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Please join us for the meeting of the ALCTS Technical Services Workflow Efficiency Interest Group meeting at ALA Midwinter 2015.
Date: Monday, February 2
Time: 1:00-2:30 p.m.
Location: McCormick Place West, Room W176a
The Technical Services Workflow Efficiency Interest Group will be discussing best practices for streamlining workflows for technical services functions and staffing. In addition to the topics below, discussion points include adjusting workflows as staff increase their credentials and exploring efficiencies for tracking workflows with online tools.
“Taking the First Step towards Change; A Workflow Analysis of the Cataloging Functions at the University of Houston Libraries,” presented by Heylicken "Hayley" Moreno.
Institutional practices are sometimes put in place for historical reasons. Sometimes libraries do not even know why certain procedures are performed in a specific manner. With this in mind, it is important that librarians review current practices at their institutions. One of the first steps a librarian should take when analyzing their department’s functions is to perform a workflow analysis. A workflow analysis reviews procedures, identifies inefficiencies, and recommends the adoption of new practices. Performing such analysis can help streamline processes by making them more efficient and cohesive. In this presentation, participants will learn the various steps in workflow analysis and how these steps were applied to the Resource Description Unit’s workflow at the University of Houston Libraries.
“Who Catalogs What?: A Virtual Workflow for Cataloging Electronic Theses & Dissertations,” presented by Joshua Barton & Lucas Mak.
Managing in-house cataloging of electronic resources requires procedures different from existing print-based workflows. A particular challenge is the absence of any physical queue to drive the work. Michigan State University Libraries has devised a workflow for the institution’s electronic theses and dissertations (ETDs) that is independent of any workflows for the ETDs’ print counterparts, leveraging automation and cataloger expertise. We will review challenges and efficiencies in the steps, which include repurposing ETD metadata supplied by ETD authors and ProQuest, programmatically creating brief records via XML/XSLT in a local Fedora repository and the local ILS, enhancing brief records in the ILS by original catalogers using Google Sheets as a real-time, virtual workflow management tool, and the uptake of cataloger-enhanced metadata into the Fedora repository.
“Linking E-Resources Management and Metadata Works,” presented by Sherab Chen.
In a recent librarians conference focusing on e-resources management, I heard the buzz words of “ERM replacing cataloging.” This raised the question of what exactly an E-Resources Metadata Librarian’s role is in providing access and enhancing discovery of e-resources provided in today’s academic libraries. In my presentation, I would like to share some of our experiments in designing a more effective workflow that chains up with Acquisition and Collection Management, and strategies on transfer staff expertise from senior to new members. I will talk about how to motivate staff for stewardship in day-to-day works and projects. And I would be most interested in exchanging ideas with colleagues from other institutions in their undertakings and thinking.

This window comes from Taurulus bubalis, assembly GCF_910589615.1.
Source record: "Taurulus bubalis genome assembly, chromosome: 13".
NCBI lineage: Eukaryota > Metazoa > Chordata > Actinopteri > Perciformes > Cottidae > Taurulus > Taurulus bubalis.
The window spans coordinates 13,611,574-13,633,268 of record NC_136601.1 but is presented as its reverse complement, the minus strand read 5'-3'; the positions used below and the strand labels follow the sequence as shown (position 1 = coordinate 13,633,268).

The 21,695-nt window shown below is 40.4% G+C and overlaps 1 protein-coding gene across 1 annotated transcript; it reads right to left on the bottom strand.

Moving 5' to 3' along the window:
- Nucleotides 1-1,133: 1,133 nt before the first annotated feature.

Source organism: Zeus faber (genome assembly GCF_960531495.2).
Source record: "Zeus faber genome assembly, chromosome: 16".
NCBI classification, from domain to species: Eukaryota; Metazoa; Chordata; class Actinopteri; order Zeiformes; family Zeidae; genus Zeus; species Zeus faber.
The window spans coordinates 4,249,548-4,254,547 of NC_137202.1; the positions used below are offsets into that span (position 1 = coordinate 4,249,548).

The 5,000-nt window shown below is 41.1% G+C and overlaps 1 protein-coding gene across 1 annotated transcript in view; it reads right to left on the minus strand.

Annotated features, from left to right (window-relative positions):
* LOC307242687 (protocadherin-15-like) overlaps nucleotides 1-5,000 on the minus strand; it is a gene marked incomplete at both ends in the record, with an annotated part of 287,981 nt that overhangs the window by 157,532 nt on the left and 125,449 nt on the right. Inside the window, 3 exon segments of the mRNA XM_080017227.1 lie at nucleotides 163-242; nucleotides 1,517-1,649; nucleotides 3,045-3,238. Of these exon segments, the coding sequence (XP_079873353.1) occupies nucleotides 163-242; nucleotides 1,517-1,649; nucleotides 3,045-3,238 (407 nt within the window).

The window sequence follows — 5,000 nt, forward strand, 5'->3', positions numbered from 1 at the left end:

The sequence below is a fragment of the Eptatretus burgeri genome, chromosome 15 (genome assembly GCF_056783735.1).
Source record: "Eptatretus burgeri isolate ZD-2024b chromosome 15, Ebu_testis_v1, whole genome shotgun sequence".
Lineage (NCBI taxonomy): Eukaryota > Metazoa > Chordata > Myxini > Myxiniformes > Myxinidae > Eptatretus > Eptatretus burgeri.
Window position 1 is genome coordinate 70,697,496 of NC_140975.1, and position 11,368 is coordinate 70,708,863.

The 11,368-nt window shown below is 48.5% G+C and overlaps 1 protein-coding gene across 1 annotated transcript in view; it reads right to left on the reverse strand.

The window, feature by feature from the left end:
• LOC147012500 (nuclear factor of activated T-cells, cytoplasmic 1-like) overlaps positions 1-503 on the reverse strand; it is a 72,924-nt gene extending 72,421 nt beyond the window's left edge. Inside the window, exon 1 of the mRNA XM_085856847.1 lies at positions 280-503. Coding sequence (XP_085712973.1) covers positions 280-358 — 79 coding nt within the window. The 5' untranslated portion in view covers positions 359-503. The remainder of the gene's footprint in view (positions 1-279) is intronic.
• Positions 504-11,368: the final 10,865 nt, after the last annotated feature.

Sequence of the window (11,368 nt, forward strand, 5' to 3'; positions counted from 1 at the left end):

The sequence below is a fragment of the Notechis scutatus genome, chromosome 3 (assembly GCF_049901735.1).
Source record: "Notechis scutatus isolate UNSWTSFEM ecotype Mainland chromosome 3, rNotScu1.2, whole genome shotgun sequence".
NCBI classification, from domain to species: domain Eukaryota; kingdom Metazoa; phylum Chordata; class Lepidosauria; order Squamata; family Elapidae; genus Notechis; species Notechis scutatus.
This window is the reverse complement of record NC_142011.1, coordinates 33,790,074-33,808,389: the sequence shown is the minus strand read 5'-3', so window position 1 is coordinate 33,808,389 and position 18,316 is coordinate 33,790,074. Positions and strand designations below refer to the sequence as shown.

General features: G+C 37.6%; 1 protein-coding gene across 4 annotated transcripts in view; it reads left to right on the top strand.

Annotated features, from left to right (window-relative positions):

“Expanding Technicians’ Work Within and Beyond the ILS: ‘Whoever Has the Item/Information Completes the Work’,” presented by Betty Landesman.
Silos are not limited to big departments. When I started at University of Baltimore in July 2012, the two technical services technicians did either acquisitions or copy cataloging/physical processing of new materials, but not both. Their work was limited by system – if it wasn’t done in the ILS [for example, electronic resources management in Serials Solutions], someone else did it. Following the principle of “whoever has the item/information completes the work”, technicians now add items to WorldCat Lists and create invoices for gifts as part of cataloging; do physical processing of materials as part of acquisitions; and maintain journal holdings in Serials Solutions and ebooks in SFX. In addition, when the acquisitions technician left in July, the check-in and maintenance of our print journals and the entering and receiving of orders in the ILS passed to the other technician. We are now advertising for a library technician, without functional distinction.
Annie and Michael
Co-chairs, Technical Services Workflow Efficiency Interest Group
Head of Complex Cataloging
Florida State University
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Associate University Librarian for Technical Services
University of North Carolina at Charlotte
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